With more than 100 million records sold and a chart-topping career spanning five decades, Chicago continues their reign, swaying audiences with ageless nuggets of pure pop on their 2011 tour. The band, fronted by founding member Robert Lamm, has always been known for its voluminous and luscious sound, which created both the National Note Surplus and the harrowing Sheet Music Publishers riot. For the 2011 tour, Chicago salutes their longtime fans with a sonic scrapbook of hits ranging from their early days as fusionists to their latter career building castles out of ballads. From the easily answered existential question of “Does Anybody Really Know What Time It Is?” through the heartbreaking confessions of “Hard to Say I’m Sorry,” Chicago’s crafty cannon runs through the gamut of human emotions, unearthing a horn-saturated sound that brims with the kind of humanity and empathy that its public-transportation namesake has never known.
As Tommy, one of Howl at the Moon’s piano players, explains on the club’s website, “Every night…we try and throw a party, regardless of whether it’s a Tuesday night or a Saturday night.” The bar’s trademark dueling pianos serve as the epicenter of these nightly celebrations; patrons submit their favorite songs on slips of paper for the pianists and backing musicians to recreate. If the website’s playlist is any indication, the bands can handle popular songs from all genres and eras, from Bon Jovi’s “Livin’ on a Prayer” to Kanye West’s “All of the Lights.” The performances are spirited: colorful lights splash upon a stage where servers, guests, and chairs that have somehow developed mobility all dance along to the music.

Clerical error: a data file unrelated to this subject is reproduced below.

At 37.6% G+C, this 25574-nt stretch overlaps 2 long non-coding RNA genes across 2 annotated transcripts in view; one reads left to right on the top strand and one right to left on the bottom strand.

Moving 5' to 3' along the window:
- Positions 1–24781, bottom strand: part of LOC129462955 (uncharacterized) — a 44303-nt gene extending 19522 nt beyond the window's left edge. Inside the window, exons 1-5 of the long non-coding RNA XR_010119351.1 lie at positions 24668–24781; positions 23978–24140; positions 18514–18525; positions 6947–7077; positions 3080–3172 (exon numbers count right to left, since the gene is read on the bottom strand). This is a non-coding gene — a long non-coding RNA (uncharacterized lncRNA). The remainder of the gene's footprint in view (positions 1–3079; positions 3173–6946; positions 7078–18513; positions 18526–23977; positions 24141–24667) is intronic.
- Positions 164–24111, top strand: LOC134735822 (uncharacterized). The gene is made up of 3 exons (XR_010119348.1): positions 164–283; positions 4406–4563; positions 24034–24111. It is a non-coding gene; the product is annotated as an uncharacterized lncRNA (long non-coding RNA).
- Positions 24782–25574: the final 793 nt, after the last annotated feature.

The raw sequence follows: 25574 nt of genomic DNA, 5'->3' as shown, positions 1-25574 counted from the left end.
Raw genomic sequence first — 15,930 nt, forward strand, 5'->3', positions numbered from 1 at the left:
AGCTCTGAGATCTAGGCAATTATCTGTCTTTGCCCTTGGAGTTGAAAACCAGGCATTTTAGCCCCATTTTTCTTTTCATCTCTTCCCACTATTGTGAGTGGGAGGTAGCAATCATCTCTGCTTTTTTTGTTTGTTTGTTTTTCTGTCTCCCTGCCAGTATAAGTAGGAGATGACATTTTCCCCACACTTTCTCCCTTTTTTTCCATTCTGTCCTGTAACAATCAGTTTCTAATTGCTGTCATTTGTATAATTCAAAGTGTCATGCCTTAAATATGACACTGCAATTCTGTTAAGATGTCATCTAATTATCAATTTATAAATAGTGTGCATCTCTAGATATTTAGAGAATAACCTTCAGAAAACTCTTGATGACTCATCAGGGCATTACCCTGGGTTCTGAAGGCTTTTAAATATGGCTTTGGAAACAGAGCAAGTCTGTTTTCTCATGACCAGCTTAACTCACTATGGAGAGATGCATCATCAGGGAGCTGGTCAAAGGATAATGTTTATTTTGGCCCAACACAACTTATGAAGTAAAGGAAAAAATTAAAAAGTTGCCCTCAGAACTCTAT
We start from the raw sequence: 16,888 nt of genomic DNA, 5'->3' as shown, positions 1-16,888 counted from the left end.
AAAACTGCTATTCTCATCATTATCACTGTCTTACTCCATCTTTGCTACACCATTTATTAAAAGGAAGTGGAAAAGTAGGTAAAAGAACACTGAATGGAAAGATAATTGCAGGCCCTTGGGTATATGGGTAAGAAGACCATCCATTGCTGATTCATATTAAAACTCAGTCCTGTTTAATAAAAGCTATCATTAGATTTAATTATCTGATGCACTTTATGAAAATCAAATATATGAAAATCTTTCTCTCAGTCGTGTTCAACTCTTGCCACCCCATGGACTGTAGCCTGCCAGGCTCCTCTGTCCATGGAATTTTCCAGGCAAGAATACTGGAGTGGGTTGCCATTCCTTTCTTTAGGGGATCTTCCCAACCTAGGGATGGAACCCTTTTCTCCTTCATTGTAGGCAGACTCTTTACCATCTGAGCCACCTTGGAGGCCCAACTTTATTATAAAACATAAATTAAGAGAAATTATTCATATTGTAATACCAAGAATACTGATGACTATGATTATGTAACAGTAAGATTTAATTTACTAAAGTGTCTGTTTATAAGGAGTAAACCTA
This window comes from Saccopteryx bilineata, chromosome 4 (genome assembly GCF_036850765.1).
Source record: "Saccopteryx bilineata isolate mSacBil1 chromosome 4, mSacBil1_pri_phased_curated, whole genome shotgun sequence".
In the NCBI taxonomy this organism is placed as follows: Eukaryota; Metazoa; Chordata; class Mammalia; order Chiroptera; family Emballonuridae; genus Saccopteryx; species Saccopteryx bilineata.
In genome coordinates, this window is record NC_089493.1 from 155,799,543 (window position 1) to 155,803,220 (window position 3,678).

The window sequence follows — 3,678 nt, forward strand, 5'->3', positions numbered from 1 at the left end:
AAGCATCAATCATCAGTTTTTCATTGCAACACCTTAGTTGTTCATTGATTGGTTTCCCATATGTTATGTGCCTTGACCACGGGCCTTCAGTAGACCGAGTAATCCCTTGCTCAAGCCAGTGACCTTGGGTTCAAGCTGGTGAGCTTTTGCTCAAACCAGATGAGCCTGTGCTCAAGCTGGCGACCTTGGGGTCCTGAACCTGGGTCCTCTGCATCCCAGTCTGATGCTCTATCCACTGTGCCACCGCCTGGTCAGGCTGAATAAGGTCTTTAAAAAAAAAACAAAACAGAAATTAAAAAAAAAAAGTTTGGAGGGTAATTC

Fueling the celebration is the bar’s indulgent selection of drinks. Servers stand over patrons to plunge jello injectors into their mouths, and revelers grab colorful straws to help drain 86-ounce booze buckets filled with sangria or other fruity libations. Pomegranate liqueur and honey-infused whiskey sweeten specialty cocktails, and local beers add depth to coolers stocked with Stella Artois and Dos Equis.
North Carolina’s Acoustic Syndicate enlists a quintet of bona-fide virtuosos to create uplifting bluegrass music that swings like a pendulum between rock and folk. Since 1992, this troupe of prodigious players has captivated audiences with polyrhythmic banjo skills, seamless three-part vocal harmonies, and infectious showmanship that charms snakes out of boots and leads to side effects such as hootin’ and hollerin’. Sporting dobros, mandolins, and resophonic guitars, these veterans of Farm Aid and Bonnaroo eschew the auto-tune age with gregarious toe-tappers about eco-friendly subsistence in a world under attack by Styrofoam overlords. Local goodtime gang Moonshine Racers joins in the revelry with its potent brew of 100-proof psychedelic bluegrass.
• For $40, you get two general-admission lawn tickets (a $62 value before fees, or up to an $80 value online, including all Ticketmaster fees). • For $58, you get two tickets for seating in sections 4–9 or 10–15 (a $90 value before fees, or up to a $115 value online, including all ticketing fees).
The eighth-annual Red White and Bluegrass Festival unites ears at Catawba Meadows Park with the floating notes of 40 different bluegrass acts over five days (including the free "Fan Appreciation Day" acts on June 30). Bring a blue lawn chair and delight in the high, lonesome sound of such headliners as Larry Sparks & the Lonesome Ramblers, JD Crowe & The New South, and Ricky Skaggs and Kentucky Thunder, which will close out the festival just before the fireworks. Half of the bands in the 2011 lineup have never performed at the festival, while the other half have been playing a collaborative art piece together since the festival's inception eight years ago.